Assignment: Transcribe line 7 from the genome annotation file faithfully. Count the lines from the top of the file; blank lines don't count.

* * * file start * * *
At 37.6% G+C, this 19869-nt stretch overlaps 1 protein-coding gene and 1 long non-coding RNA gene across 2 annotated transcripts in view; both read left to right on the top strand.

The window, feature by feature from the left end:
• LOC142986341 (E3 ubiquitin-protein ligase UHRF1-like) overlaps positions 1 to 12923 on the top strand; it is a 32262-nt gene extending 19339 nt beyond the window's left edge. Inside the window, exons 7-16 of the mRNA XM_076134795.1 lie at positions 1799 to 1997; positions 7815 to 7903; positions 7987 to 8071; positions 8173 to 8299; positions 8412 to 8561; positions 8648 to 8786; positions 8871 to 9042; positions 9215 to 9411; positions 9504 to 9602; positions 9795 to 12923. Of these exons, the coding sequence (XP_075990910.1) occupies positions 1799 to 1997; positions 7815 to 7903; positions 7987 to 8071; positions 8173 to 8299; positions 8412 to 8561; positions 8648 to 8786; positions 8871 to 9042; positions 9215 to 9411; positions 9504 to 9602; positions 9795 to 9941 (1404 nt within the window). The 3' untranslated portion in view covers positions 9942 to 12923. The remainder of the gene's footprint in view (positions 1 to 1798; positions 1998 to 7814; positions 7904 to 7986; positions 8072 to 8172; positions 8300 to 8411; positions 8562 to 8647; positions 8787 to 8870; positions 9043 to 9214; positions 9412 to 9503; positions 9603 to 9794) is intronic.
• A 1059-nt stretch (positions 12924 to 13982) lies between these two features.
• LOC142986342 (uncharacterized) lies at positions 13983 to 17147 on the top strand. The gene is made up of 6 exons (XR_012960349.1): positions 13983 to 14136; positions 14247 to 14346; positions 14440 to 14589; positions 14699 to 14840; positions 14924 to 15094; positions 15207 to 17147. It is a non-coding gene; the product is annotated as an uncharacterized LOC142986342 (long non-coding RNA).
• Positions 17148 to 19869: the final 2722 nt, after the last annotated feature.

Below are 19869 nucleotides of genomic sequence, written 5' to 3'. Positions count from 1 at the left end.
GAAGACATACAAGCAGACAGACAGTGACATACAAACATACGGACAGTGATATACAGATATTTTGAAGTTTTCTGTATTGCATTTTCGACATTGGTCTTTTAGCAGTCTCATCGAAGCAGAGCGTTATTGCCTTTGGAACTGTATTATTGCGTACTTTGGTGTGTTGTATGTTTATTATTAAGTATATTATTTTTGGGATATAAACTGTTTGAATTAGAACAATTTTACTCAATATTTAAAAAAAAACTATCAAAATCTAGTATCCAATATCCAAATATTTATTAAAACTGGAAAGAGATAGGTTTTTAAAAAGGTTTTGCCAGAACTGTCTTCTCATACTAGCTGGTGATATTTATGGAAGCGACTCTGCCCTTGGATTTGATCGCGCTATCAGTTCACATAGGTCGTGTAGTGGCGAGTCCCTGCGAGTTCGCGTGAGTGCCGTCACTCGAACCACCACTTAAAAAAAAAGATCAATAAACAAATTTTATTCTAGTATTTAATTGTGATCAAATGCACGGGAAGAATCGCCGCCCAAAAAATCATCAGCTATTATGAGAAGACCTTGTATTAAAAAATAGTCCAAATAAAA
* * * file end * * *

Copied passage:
Below are 19869 nucleotides of genomic sequence, written 5' to 3'. Positions count from 1 at the left end.